Training for a run in Scotland’s largest city couldn’t be more picturesque and we’ve picked out some of the best places for you to head to.
The park in the city’s West End is the starting point for our Simplyhealth Great Women’s Run, and one of the most popular in the city.
Start your run outside the iconic museum and art gallery of the same name. The museum was actually built so that the front faces Glasgow University on the opposite side to Argyle Street, there you’ll find the Kelvin Walkway, which follows the River Kelvin from the Clyde to North Glasgow and Milngavie.
Cross Kelvin Way and into the park where a hilly loop up to the monument at Park Circus offers a tough work-out rewarded with great views across the city.
The Kelvin Walkway
The Kelvin Walkway officially links to the longer Clyde Walkway but most pick it up ‘behind’ Kelvingrove Art Gallery and Museum where is cuts through the park between the museum and Glasgow University.
The rest is a tree-lined oasis of trails and paths through the city to North Glasgow and onto Milngavie.
City Centre and Glasgow Cathedral
Start in George Square, at the same spot as both the Bank of Scotland Great Scottish Run Half Marathon and 10k that take place in September, before heading east along Ingram Street, through the Merchant City onto High Street. From there head up to the Cathedral district and onto a circuit of the city’s Necropolis before heading back down to Glasgow Green.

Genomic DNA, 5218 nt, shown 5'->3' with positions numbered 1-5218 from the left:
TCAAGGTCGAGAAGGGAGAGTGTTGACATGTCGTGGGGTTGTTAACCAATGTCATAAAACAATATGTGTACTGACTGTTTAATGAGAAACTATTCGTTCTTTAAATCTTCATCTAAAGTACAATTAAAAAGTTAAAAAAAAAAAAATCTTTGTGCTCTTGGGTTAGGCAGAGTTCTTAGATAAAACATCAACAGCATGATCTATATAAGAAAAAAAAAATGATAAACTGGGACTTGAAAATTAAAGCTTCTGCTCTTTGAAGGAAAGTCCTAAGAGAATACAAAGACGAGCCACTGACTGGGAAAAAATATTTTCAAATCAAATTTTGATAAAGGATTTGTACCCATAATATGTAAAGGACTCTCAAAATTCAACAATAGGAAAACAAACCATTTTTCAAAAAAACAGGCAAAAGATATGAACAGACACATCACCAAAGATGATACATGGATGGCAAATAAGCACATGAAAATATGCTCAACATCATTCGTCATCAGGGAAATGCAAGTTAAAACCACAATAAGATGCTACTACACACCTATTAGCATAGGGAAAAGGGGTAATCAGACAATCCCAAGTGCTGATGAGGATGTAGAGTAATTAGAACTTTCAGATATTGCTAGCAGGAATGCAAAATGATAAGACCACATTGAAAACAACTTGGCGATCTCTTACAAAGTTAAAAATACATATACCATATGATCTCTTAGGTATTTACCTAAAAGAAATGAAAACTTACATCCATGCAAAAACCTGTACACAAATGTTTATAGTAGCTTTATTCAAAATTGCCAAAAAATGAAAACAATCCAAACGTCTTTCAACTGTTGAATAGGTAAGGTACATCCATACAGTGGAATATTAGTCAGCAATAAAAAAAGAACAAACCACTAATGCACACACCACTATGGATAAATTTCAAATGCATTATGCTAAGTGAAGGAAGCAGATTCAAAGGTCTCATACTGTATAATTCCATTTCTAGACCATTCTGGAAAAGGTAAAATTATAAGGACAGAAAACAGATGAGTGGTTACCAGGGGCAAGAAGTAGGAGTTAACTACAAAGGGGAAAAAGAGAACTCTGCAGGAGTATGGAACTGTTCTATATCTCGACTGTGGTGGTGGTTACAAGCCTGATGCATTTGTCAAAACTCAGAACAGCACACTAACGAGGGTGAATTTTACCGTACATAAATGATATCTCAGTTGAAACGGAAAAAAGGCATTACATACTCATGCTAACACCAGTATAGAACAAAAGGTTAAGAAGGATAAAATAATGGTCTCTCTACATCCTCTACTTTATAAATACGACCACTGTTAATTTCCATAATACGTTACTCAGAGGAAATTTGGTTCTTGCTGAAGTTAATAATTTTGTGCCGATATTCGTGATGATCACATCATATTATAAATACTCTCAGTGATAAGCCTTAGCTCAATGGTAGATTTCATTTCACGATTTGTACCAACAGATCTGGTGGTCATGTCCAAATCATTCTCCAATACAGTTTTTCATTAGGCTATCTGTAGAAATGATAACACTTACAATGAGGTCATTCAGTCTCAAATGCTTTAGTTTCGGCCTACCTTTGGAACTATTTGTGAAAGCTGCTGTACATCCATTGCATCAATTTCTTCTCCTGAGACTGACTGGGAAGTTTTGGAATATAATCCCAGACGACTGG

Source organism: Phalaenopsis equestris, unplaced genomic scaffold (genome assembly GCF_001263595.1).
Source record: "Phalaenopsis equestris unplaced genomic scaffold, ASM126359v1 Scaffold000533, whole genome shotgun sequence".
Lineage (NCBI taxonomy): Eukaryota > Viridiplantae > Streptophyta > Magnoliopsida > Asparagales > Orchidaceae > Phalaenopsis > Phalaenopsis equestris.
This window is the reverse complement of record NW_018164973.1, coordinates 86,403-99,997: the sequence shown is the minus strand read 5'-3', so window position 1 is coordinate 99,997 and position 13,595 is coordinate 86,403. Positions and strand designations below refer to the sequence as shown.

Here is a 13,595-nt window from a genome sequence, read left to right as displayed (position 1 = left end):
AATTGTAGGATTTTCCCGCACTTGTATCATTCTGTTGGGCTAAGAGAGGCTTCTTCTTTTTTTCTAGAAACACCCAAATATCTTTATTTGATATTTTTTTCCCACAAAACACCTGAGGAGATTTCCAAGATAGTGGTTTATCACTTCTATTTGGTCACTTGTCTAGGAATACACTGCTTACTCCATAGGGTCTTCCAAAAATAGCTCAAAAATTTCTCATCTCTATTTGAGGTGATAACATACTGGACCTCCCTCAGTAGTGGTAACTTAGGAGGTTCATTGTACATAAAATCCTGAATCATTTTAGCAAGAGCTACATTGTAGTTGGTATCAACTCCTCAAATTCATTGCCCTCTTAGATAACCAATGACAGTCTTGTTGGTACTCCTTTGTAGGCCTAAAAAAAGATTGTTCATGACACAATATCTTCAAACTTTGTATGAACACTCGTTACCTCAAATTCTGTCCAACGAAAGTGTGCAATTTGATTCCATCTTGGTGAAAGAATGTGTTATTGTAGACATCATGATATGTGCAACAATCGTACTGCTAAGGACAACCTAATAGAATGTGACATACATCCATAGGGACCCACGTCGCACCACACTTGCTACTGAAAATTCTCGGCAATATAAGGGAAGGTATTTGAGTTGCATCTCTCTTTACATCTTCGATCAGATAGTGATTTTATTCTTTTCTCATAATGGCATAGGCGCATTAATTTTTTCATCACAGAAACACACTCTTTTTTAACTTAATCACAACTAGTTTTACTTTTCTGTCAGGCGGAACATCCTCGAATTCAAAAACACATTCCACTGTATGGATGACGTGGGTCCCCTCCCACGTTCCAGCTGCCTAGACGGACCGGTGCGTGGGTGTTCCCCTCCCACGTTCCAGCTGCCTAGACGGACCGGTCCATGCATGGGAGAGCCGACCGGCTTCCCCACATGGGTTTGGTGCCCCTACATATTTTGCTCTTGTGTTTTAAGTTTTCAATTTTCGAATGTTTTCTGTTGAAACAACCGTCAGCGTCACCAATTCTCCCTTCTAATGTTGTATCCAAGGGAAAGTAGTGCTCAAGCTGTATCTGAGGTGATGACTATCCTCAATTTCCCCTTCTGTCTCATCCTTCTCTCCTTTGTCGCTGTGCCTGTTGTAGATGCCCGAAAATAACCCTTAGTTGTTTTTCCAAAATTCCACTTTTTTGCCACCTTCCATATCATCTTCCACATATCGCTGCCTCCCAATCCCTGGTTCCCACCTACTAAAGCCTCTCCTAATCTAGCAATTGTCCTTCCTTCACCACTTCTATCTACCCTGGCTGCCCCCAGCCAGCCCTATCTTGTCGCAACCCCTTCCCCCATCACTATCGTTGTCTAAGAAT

The Clyde Walkway is around 40miles long stretching all the way from Partick in Glasgow’s West End to New Lanark in South Lanarkshire. Don’t worry though we’re not suggesting you go for it all.
The city element of the route takes in the Riverside Museum and Tall Ship as well as the SSE Hydro, financial district, Glasgow Green and the iconic Glasgow bridges trail.
Clyde and Forth Canal
Cutting its way through Scotland’s industrial heartland, the Forth and Clyde Canal runs from Bowling in West Dunbartonshire through to Edinburgh. The towpath is ideal for running and offers a scenic, flat tranquil route through the city. You could pick it up in Clydebank and follow the path all the way to Speirs Wharf in the city centre.
Glasgow’s largest park and the only Country Park within the city forms part of the route for the Bank of Scotland Great Scottish Run Half Marathon.
Its trails and paths wind through woodlands and past wildlife including the park’s much loved Highland Cows, as well as the stunning Pollok House and Burrell collection.
If you’re feeling ambitious you could always head over to nearby Queen’s Park and take a run up to the flag-pole where you will be awarded with stunning views across to the Campsie Fells and Ben Lomond.
West Highland Way/Mugdock Park
For runners who like trails the West Highland Way is a great escape to get out of the city. Start where the trail begins near to Milngavie train station before following the paths out to Mugdock Country Park. This route will test even the most avid runners but it’s worth it for the views and coffee and cake at Stables Café in the park.